What constitutes slight versus mild? Just how far up the scale do regressions in memory and cognitive function have to go to throw up red flags for dementia?
Well, in this stage, the declines may be more pronounced to the individual and those closest to them. They likely still function at a high level — even professionally — but they may forget names, dates and events. Short-term memory losses are typically the first to go with most forms of dementia. You may be concerned for a diagnosis like early-onset dementia, which may very well occur with some early testing.
Fourth Stage (Moderate Cognitive Decline)
Regressions in memory and cognitive function will be impossible to ignore. Your loved one by now has likely forgotten names. Disorientation with time and place becomes common.
It may be unwise — or even dangerous — for an individual in this stage to drive a car. Individuals now have difficulty remembering things like directions, recipes, or chapters read in a book (you may notice your loved one rarely progresses through an entire book). They may no longer be able to focus on balancing a checkbook or making other important financial decisions.
Hallucinations and delusions begin most often in this mid-stage, although some may experience them sooner. It’s not uncommon for a person living with dementia to report sensing people, animals, shapes and other things that aren’t there. These are often misperceptions: misfiring neurons seeing a long-dead pet or hearing a rainstorm in passing traffic. Hallucinations and delusions can cause fear and anxiety (click here for some coping strategies).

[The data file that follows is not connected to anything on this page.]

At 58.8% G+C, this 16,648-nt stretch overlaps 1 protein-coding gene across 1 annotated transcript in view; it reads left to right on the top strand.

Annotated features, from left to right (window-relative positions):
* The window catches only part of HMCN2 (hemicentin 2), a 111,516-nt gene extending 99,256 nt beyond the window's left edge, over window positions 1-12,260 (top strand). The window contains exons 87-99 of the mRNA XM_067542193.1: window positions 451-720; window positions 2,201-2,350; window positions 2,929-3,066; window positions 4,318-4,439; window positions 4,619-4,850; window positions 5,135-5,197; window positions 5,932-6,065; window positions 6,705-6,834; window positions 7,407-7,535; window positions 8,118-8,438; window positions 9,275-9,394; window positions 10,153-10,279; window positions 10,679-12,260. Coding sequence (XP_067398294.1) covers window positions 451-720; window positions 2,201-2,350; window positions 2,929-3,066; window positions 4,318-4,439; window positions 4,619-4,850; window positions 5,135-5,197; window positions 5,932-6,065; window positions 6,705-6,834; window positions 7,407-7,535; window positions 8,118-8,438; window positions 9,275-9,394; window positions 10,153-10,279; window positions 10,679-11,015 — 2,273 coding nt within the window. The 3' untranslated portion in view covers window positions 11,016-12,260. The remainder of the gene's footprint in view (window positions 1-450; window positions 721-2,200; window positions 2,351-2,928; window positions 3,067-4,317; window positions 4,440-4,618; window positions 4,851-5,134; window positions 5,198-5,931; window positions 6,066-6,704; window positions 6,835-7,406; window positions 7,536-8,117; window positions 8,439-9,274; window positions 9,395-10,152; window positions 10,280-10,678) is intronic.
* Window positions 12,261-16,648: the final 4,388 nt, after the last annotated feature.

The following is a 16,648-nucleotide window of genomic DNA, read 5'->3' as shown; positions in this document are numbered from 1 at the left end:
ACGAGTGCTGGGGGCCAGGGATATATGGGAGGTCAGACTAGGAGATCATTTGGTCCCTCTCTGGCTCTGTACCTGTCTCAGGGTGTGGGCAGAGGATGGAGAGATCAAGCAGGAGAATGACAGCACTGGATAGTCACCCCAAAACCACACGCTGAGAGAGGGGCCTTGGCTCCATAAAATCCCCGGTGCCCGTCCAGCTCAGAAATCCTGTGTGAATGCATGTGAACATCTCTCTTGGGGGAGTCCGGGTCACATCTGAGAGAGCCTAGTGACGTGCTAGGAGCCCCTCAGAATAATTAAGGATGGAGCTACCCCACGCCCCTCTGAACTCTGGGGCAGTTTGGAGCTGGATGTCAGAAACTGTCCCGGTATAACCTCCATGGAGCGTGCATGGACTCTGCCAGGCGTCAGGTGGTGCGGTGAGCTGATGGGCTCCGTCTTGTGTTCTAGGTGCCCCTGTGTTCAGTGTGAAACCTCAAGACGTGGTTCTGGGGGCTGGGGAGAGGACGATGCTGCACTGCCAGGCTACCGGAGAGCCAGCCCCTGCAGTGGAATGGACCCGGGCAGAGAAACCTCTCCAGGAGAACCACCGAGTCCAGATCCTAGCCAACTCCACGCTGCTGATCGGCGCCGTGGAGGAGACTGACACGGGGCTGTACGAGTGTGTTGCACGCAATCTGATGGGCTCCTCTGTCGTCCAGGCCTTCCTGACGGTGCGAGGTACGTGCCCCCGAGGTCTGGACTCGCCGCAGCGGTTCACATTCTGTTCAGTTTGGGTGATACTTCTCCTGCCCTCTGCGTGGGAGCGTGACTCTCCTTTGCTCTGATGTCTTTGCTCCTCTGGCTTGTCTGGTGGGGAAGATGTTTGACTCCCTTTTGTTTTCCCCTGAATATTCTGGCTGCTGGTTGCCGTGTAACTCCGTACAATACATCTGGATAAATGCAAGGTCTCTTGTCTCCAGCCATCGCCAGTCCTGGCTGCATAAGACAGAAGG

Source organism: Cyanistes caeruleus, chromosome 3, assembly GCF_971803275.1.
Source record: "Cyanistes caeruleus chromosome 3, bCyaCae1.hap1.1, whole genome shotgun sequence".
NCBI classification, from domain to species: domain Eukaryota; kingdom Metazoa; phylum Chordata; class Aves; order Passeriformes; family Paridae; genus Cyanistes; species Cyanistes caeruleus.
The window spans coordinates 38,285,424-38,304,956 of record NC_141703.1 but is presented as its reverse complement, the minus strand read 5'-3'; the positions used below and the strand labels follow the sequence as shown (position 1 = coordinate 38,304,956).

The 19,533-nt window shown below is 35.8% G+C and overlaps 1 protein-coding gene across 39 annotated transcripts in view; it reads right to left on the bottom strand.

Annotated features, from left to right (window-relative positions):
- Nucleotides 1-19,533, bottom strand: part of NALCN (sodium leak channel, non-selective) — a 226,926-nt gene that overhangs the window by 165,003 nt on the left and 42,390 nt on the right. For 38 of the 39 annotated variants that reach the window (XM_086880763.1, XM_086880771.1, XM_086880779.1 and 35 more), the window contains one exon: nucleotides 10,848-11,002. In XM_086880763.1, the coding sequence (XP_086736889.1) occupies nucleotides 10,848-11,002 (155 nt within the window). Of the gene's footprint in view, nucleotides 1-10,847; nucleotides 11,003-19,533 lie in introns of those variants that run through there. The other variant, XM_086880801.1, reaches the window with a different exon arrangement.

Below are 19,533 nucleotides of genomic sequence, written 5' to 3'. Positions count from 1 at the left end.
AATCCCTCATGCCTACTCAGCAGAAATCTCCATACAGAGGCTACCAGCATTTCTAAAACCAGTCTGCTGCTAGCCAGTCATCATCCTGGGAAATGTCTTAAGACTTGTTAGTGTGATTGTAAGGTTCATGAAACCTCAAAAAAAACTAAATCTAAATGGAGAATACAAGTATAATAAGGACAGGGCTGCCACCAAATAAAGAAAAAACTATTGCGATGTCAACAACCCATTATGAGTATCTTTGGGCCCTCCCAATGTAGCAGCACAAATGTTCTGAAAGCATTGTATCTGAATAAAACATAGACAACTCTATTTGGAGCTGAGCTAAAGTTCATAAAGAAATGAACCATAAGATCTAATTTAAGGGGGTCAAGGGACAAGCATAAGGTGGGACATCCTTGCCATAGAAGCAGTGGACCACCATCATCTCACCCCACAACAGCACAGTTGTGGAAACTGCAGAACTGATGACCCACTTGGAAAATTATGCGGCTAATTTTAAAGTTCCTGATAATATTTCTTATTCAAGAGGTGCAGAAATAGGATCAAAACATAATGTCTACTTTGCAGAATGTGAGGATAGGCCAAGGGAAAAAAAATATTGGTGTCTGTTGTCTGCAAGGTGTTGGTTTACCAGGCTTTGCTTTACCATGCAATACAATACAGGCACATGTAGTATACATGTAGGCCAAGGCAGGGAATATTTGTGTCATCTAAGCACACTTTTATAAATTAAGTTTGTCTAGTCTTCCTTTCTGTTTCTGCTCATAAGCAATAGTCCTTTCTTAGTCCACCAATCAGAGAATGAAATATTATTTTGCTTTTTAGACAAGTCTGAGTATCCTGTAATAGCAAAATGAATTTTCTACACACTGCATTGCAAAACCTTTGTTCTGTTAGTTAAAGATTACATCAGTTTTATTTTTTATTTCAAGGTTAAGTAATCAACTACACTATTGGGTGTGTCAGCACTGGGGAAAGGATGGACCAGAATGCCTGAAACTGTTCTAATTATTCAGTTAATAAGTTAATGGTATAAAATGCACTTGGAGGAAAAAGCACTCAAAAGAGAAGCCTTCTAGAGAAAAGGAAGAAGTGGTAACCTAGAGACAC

By this point, a good life-care plan should mobilize a care-partner team of family, friends and professionals to tackle a variety of tasks to help your loved one on a permanent basis.
Fifth Stage (Moderately Severe Cognitive Decline)
Everyday tasks like eating, bathing and dressing require assistance. Functions that ran on autopilot for many decades need to be planned and regimented. It’s a matter of focus.
Memory loss in this stage can be severe. Individuals living with dementia may be “mentally present” in an entirely different decade. They may believe loved ones from their younger years — perhaps their parents, grandparents, aunts and uncles — are still alive. Mistaking current youngsters for their own children, brothers, sisters and cousins happens frequently.